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Storytelling Slacks in Scott Pilgrim vs. the World

  • Christian Hamaker Contributing Writer
  • Updated Nov 11, 2010
Storytelling Slacks in <i>Scott Pilgrim vs. the World</i>

DVD Release Date:  November 9, 2010
Theatrical Release Date:  August 13, 2010
Rating:  PG-13 (for stylized violence, sexual content, language and drug references)
Genre:  Comedy
Run Time:  112 min.
Director:  Edgar Wright
Actors:  Michael Cera, Mary Elizabeth Winstead, Kieran Culkin, Ellen Wong, Anna Kendrick, Brandon Routh, Jason Schwartzman, Brie Larson, Mark Webber, Alison Pill

For years, movies have been incorporating elements of video games into their storytelling. If the films themselves weren't based entirely on a popular video game (Lara Croft: Tomb Raider, Super Mario Bros., Street Fighter: The Legend of Chun-Li), they sometimes drew upon stylized video-game violence for their action sequences.

Critics have not been kind to the mechanical acting and narratives of such films, but the trend toward the video game-ization of feature films has picked up speed in recent years, as Hollywood, bereft of original story ideas, looks to video games as another source of presold concepts and characters from which to draw. And why not? The video game industry has thrived, and it continues to extend its tentacles into all aspects of pop culture, creating a generation of young male adults who have "failed to launch." These men choose to live at home, not work, and—you guessed it—play video games each day.

Scott Pilgrim vs. the World is a movie for them. Initially mystifying, the film has an episodic structure that grows tiresome before segueing into plain annoying. Gamers will understand the film's structure and hodgepodge approach to storytelling—or so I'm told—but the rest of us, who demand a smidgeon of narrative and stylistic consistency, will wonder what Scott Pilgrim has wrought. Is it a late-summer blip on the radar screen that will make a quick trip to DVD? Or is it emblematic of a shift to more "mashup" stories—tales that throw together elements from different genres, forming a pastiche of scenes, characters and moods that are supposed to coalesce into a satisfying tale?

Scott Pilgrim (Michael Cera) is content to be a slacker. The 22-year-old plays in a band and dates a high-school-age girl who goes by the name Knives (Ellen Wong), but he pines for Ramona Flowers (Mary Elizabeth Winstead), whose presence draws Scott like a moth to a flame. He works up the courage to talk to her and with a little persistence, becomes her boyfriend.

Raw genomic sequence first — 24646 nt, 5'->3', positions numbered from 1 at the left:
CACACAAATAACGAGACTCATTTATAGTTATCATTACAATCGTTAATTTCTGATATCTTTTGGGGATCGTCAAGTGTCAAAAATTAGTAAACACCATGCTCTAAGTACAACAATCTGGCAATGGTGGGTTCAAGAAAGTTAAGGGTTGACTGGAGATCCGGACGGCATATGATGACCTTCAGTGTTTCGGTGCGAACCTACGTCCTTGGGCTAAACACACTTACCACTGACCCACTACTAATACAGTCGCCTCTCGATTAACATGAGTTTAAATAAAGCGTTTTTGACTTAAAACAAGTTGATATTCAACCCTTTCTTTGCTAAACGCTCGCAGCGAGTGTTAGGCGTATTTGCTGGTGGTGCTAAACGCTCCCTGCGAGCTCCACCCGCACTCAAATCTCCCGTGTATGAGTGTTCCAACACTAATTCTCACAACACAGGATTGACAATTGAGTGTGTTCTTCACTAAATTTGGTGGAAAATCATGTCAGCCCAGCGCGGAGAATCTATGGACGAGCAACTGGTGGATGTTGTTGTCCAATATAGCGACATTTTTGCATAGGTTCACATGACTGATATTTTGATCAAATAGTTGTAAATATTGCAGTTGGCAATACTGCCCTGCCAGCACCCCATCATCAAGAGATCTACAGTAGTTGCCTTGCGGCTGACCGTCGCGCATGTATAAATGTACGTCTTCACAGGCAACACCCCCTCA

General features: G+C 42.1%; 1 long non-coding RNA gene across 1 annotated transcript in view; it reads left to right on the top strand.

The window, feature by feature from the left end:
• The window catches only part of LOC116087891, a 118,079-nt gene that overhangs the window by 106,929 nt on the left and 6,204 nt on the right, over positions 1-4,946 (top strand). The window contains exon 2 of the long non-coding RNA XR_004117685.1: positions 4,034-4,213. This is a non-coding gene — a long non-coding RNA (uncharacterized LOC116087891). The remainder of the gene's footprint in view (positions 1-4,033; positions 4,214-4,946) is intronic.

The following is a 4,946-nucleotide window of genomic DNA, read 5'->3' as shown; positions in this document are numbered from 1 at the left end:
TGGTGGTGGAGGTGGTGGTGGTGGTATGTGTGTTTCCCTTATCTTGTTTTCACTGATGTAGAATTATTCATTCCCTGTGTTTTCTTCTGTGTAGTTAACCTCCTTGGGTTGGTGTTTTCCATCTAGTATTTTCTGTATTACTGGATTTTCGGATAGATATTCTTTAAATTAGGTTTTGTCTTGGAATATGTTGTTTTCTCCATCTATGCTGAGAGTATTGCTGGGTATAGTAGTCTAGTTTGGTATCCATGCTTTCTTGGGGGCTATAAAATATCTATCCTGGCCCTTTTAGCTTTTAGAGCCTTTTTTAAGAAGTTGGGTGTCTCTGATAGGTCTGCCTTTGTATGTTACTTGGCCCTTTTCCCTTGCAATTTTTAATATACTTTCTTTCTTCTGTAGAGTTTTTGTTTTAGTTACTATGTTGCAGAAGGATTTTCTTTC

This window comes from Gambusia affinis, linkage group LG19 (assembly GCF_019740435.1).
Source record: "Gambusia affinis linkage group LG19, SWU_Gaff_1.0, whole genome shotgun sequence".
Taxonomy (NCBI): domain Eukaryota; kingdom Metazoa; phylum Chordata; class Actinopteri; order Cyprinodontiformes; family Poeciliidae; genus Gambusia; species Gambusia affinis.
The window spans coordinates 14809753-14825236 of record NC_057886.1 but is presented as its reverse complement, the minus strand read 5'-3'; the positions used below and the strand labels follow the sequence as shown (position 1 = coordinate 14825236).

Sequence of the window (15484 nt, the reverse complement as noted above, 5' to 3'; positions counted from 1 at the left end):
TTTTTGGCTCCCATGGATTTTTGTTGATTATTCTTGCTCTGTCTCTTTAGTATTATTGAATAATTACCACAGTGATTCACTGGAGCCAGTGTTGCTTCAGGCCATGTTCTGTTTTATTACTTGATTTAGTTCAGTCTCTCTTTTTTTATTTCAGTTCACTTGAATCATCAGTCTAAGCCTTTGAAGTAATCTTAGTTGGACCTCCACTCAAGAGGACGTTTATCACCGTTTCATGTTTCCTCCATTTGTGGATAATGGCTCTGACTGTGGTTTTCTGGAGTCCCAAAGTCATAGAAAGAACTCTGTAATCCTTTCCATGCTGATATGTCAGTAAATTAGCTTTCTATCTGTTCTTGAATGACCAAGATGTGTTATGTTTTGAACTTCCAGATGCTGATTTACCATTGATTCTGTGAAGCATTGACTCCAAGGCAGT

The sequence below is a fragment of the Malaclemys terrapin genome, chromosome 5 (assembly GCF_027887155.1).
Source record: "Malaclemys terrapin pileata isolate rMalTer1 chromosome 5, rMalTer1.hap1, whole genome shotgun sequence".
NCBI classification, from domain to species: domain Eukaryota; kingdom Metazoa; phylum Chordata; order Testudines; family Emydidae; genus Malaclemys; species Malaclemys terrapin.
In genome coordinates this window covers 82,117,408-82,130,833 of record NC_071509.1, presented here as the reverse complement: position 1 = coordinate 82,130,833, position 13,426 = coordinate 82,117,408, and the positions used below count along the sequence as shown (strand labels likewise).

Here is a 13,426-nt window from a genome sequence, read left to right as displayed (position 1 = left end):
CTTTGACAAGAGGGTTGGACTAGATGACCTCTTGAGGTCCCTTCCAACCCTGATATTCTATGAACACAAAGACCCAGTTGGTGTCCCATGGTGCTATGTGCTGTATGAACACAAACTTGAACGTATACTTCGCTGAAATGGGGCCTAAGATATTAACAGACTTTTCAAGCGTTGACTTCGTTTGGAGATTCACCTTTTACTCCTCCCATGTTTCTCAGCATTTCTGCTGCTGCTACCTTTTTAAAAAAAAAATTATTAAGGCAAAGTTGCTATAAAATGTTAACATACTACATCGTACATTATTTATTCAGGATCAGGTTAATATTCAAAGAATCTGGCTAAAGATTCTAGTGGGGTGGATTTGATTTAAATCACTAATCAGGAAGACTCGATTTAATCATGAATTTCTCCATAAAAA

There's just one problem: Ramona has seven ex-boyfriends. Seven evil ex-boyfriends, as the movie describes them. For Scott to win Ramona's hand on a more permanent basis, he'll have to battle each of the seven exes. This he does through a series of confrontations that end with Scott employing super-skills to dispatch Ramona's villainous ex-beaus.

Scott also has to deal with his moody gay roommate, Wallace (Kieran Culkin), and advice from his sister (Anna Kendrick), both of whom are more interesting—albeit obnoxious—characters than Scott himself, who is a bit of a spaced-out dimwit. When one of Scott's own old flames shows up to complicate matters further, we can only wonder what she saw in Scott.

That's it. That's the storyline. To keep the stitched-together scenes lively, director Edgar Wright (Shaun of the Dead, Hot Fuzz), adapting Bryan Lee O'Malley's graphic novel, incorporates comic-book visuals and sitcom laugh tracks—anything to keep viewers from giving the unfolding story much thought. The film jumps from one disconnected scene to another, with the bare outline of a narrative to hold it together. Winstead gives Ramona a soulful undercurrent that Cera never generates for Scott. We get only some effective deadpan remarks—Cera's specialty—but it's far from enough to make us care one whit about Scott's fate.

Scott Pilgrim vs. the World is, at best, a diversion with decent performances from some promising young actors. But those actors will have to find stories that let their characters grow and develop in ways that Scott Pilgrim never approaches. Like the main character, the movie has a bad case of arrested development.

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  • Language/Profanity:  Lord's name taken in vain; "a" word; "s" word; "f" word; a middle finger is extended; a band is named Sex Bob-omb; "sloppy seconds"; "boob."
  • Smoking/Drinking/Drugs:  Scott says he doesn't drink, but others remember him being drunk; Wallace is shown drunk; cavalier talk about drug use; an invitation to get a beer.
  • Sex/Nudity:  A 22-year-old dates a teenager; a gay roommate is shown waking up beside Scott and other men; Scott and Ramona go to bed, and they kiss while still partially clothed; men kiss; provocative dancing; talk of getting to second base; make-out session; reference to an earlier homosexual encounter; cleavage.
  • Violence/Crime:  Several video-game style fight scenes and comic-book fight imagery; a man fakes shooting himself in the head; a person explodes.